Sunday, April 19, 2009

The Light Fantastic by Terry Pratchett

As I mentioned previously, I discovered Terry Pratchett while in England, and have read a few of his books since. There's no need to read them in the order in which they are written or which they occur, so I used to just pick up a book I like and that was that. Now I have decided to read the story lines in the order in which I found them here. The L-Space Web is a great resource for Pratchett, with annotations and links to other great web places at which a great amount of time can be wasted. 

The book directly follows the events of The Colo(u)r of Magic, in which the reader left the wizard Rincewind hanging off the edge of Discworld, which is carried on the back of four elephants, which in turn are carried on the back of the giant tortoise Great A'Tuin. Rincewind's great skill is not at wizardry but at staying alive. He meets back up with Twoflower the Tourist and The Luggage, which is still eating some people and staring down others.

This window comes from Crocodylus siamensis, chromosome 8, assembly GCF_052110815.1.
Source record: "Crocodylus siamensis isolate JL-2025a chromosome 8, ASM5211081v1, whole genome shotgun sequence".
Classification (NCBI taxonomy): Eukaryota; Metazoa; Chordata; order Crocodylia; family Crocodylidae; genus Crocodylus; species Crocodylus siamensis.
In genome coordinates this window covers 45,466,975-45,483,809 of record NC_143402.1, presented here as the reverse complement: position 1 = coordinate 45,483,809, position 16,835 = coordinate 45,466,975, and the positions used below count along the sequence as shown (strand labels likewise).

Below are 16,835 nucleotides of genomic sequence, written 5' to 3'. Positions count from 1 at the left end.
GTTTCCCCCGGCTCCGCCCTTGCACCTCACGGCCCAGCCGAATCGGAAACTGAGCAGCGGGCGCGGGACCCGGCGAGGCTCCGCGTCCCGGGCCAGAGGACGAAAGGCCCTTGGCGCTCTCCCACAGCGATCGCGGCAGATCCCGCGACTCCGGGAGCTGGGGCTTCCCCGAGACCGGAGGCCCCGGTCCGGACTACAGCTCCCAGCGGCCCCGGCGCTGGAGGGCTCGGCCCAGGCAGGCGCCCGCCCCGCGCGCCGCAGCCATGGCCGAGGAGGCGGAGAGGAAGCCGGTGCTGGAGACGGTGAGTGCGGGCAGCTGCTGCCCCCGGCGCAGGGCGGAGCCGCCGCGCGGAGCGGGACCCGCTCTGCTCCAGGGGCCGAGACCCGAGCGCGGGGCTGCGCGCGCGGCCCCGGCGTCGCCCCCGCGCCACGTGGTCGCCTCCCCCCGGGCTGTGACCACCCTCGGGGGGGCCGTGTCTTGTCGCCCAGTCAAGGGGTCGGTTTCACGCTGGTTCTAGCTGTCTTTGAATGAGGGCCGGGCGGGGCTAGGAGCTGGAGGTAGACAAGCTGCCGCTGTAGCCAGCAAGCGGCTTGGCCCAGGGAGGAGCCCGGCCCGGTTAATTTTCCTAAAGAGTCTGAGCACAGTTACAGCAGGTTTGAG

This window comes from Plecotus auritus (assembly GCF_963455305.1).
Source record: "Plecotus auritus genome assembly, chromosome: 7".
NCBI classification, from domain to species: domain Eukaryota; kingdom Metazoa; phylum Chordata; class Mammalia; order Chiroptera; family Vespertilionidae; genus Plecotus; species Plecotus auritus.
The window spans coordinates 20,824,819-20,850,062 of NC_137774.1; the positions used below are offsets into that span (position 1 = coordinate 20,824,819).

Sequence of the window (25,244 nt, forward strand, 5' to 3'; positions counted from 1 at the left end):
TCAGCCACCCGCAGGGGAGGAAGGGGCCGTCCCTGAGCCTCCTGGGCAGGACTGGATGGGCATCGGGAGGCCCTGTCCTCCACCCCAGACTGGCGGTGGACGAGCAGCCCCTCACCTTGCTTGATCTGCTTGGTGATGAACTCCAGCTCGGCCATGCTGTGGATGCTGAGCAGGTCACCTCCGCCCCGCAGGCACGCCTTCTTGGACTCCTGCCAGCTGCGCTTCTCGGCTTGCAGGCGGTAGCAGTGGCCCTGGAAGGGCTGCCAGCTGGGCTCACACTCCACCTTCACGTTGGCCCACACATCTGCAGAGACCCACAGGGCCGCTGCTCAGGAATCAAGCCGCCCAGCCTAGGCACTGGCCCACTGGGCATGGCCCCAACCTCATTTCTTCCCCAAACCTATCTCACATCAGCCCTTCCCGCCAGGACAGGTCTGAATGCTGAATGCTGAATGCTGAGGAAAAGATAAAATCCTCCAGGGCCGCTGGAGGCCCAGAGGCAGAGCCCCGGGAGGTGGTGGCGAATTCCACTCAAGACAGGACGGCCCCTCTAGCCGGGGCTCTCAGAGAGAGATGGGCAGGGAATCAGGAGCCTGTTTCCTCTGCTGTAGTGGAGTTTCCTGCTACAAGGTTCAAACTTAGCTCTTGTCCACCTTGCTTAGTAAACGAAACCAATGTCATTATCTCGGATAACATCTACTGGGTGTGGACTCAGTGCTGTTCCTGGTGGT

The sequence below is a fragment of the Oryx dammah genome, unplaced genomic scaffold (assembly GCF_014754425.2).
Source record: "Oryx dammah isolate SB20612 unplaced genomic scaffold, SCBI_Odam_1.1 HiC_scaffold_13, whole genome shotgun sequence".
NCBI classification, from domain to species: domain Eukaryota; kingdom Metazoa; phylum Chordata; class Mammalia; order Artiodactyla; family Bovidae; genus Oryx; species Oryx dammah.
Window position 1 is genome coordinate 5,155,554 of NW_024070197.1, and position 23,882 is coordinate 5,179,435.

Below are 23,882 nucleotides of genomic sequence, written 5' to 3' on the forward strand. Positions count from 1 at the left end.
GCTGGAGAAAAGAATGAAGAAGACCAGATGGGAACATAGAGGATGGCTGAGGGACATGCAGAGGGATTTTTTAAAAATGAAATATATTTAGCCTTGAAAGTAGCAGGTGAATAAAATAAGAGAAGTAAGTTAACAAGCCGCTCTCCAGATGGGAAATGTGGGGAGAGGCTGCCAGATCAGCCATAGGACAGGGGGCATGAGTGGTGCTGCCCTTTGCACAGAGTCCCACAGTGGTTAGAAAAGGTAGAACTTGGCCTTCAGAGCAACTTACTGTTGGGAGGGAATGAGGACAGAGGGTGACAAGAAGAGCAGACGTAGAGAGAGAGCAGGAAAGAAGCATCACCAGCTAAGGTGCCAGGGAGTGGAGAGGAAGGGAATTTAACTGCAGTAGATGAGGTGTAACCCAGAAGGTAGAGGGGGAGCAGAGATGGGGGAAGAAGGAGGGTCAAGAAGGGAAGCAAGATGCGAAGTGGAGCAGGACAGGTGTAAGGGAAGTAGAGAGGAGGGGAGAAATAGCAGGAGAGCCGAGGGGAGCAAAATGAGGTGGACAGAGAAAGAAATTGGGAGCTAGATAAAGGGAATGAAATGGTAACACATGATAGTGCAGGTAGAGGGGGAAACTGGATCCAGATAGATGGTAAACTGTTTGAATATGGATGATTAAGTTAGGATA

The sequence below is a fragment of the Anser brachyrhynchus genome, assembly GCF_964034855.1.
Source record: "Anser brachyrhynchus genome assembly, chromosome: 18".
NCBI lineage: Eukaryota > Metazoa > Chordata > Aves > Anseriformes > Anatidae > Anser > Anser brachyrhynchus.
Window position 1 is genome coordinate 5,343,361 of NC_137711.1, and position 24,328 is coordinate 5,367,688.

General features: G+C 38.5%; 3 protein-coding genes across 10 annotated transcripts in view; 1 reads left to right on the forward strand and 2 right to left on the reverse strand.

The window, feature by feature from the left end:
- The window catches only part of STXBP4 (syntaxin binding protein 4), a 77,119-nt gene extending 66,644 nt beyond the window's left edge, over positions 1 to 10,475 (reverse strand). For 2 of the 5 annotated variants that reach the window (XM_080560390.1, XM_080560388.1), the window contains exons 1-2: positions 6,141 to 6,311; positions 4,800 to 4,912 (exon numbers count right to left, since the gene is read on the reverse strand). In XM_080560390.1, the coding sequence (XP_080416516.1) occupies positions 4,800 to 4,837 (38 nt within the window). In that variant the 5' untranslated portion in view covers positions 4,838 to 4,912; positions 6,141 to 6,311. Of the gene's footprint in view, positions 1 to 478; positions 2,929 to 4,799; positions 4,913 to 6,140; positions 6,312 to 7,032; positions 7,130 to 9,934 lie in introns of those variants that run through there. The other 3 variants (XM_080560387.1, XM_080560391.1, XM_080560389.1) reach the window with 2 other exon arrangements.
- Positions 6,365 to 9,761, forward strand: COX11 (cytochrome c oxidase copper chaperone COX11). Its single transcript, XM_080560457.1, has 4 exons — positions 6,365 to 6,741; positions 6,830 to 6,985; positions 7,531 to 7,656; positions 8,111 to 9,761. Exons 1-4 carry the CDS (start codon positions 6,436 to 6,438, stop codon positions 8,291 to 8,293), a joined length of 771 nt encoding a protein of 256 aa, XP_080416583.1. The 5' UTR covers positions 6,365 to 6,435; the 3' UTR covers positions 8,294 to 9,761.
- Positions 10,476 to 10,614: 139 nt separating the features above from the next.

This time, Rincewind's goal (instead of just merely staying alive) is to save the Discworld from the end of time. Unless all eight spells (one of which resides in Rincewind's  head) are read from the great book the Octavo, the Discworld will be no more. The problem? The spell in Rincewind's head. The spell does not wish to be read, yet one wizard back at Unseen University wishes to get his hands on Rincewind. 

Rincewind encounters even more interesting characters in this book, notably Cohen the Barbarian and Bethan, the virginal sacrifice. The reader also gets a glimpse into the Realm of Death, which is surprisingly full of flowers and a quaint cottage. There is also a bit of time spent in a magical store, which can never be found in the same storefront twice. 

Another whimsical book that I couldn't put down. Pratchett's book is smart and humorous, and finding the rest of his books will be great fun! 

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